Like in the creative arts, improvisation in innovation is key March 2, 2022

Like in the creative arts, improvisation in innovation is key

March 2, 2022

Title: Head of Director’s Office, Service and Innovation

City: Reykjavik, Iceland

Can a previous career as a contemporary dancer prepare you to lead a city’s innovation efforts?

In the case of Karen Maria Jónsdóttir, the new director of Reykjavik’s Bloomberg Philanthropies-supported i-Team, the answer is absolutely.

Jónsdóttir says the common skill needed for both occupations is seeing the process of change—improvisation for a dancer—as the opportunity for creativity, not as a frightening step away from the tried and true and into the unknown.

“In the creative sector, in the performing arts, this change space is actually where you want to be. You don't want to be stagnated. You don't want to be in a place where nothing changes and nothing develops,” Jónsdóttir says. “If we are afraid to step into this creative space and utilize it and see it as the effective space for improving city services, then we should look for a different job.”

The focus for the moment for Jónsdóttir and her four-person team is increasing digital access for emotional and mental health resources for school children and their parents. This was a priority for the Reykjavik government even before the pandemic, but Jónsdóttir says the COVID experience has greatly exacerbated the need for better and more easily accessible mental wellness supports.

The Reykjavik i-Team is in the midst of user research that will then lead to ideation and an initial pilot, which Jónsdóttir hopes will be up and running by the fall. The aim is to create a system that focuses on the child, follows his or her progress through the school system and which is easily accessible and transparent for parents, within the stringent confines of the European Union’s data protection and privacy rules.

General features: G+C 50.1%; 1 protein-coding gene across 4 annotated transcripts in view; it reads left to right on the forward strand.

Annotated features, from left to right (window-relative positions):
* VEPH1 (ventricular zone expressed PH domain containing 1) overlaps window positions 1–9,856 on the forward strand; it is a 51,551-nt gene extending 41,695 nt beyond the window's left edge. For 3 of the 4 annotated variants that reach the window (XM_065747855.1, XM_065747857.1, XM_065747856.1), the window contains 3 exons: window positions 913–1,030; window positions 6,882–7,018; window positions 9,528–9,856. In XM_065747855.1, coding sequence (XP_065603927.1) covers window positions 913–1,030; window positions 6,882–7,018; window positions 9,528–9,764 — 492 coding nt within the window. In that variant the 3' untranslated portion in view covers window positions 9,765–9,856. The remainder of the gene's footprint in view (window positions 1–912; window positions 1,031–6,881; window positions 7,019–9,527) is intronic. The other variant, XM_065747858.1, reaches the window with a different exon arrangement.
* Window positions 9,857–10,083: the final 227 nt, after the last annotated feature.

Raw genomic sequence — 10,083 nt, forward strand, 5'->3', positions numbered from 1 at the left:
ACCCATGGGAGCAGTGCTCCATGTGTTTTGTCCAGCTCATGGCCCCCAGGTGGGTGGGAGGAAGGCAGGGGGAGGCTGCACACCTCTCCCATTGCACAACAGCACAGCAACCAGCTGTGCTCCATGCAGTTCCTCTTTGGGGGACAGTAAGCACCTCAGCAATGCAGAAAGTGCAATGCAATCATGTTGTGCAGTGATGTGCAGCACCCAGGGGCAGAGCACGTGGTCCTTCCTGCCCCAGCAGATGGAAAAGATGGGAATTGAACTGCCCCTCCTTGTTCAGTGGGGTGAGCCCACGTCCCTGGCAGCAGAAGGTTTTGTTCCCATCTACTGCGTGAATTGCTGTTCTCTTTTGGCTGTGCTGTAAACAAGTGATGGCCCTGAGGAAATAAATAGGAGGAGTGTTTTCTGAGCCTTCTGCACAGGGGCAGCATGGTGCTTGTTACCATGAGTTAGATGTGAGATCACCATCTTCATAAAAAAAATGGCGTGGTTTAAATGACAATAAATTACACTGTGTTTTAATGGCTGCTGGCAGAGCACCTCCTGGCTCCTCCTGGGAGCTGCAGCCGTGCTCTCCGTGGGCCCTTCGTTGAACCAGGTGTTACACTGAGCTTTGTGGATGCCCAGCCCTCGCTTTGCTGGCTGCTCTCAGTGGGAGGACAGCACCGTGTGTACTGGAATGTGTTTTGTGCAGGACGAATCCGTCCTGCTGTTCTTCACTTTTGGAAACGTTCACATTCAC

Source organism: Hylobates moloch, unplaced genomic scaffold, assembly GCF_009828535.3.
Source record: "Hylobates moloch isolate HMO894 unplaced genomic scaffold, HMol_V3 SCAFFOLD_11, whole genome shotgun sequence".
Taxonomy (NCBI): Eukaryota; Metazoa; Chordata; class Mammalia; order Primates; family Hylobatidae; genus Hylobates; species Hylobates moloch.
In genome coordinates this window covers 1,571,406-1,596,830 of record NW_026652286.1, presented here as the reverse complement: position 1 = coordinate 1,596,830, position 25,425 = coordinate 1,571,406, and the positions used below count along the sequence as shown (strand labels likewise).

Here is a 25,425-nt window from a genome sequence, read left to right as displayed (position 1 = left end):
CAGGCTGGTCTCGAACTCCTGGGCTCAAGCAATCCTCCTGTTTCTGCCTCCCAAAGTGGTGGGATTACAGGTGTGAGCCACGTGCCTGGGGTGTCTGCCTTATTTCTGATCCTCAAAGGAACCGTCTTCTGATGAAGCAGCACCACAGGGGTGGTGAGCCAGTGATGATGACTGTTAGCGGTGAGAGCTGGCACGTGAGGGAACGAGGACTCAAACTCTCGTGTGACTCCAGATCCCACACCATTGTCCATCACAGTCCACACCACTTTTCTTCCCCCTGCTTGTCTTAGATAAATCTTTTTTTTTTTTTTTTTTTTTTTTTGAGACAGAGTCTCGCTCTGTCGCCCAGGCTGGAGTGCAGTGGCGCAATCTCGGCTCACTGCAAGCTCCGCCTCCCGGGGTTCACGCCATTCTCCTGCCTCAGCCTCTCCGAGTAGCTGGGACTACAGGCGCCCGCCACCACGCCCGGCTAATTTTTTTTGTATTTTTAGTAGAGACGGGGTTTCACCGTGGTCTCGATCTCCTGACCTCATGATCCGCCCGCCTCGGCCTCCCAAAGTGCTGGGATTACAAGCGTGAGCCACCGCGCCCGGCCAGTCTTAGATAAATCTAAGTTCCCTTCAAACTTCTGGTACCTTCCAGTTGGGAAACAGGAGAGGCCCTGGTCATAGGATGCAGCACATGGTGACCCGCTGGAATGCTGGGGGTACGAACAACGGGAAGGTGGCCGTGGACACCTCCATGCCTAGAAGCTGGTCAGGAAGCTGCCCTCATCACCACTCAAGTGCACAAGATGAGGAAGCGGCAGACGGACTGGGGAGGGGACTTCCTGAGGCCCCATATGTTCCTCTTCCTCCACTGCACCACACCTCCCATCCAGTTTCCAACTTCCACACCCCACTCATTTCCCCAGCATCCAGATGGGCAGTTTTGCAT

“We are going to put the user at the center, the child and its needs,” Jónsdóttir says. Like city officials across the globe, she will be looking to glean to positive lessons of the pandemic has provided on increasing digital access for city services and telehealth providers.

“The world has changed,” Jónsdóttir says. “We are looking at a totally different professional environment and the possibilities that come with that are also much greater today than they were two years ago. COVID has enabled us to look at things differently and that services can be provided in many different ways that distances don't have to be physical.”

The process also has given Jónsdóttir a chance to immediately break down silos between her team and the rest of city government, given that the project requires collaboration with lawyers, communication specialists, quality assurance and risk assessment. “When we started with the end-to-end process itself of school services, we have already connections in many different places, all the way from the mayor's office down to the grassroots of the city.”

Pro Tip: “Create a network around your team. If your team members aren’t connected within the city’s system and don't know who to turn to with challenges, you can’t get the most from their knowledge and abilities.”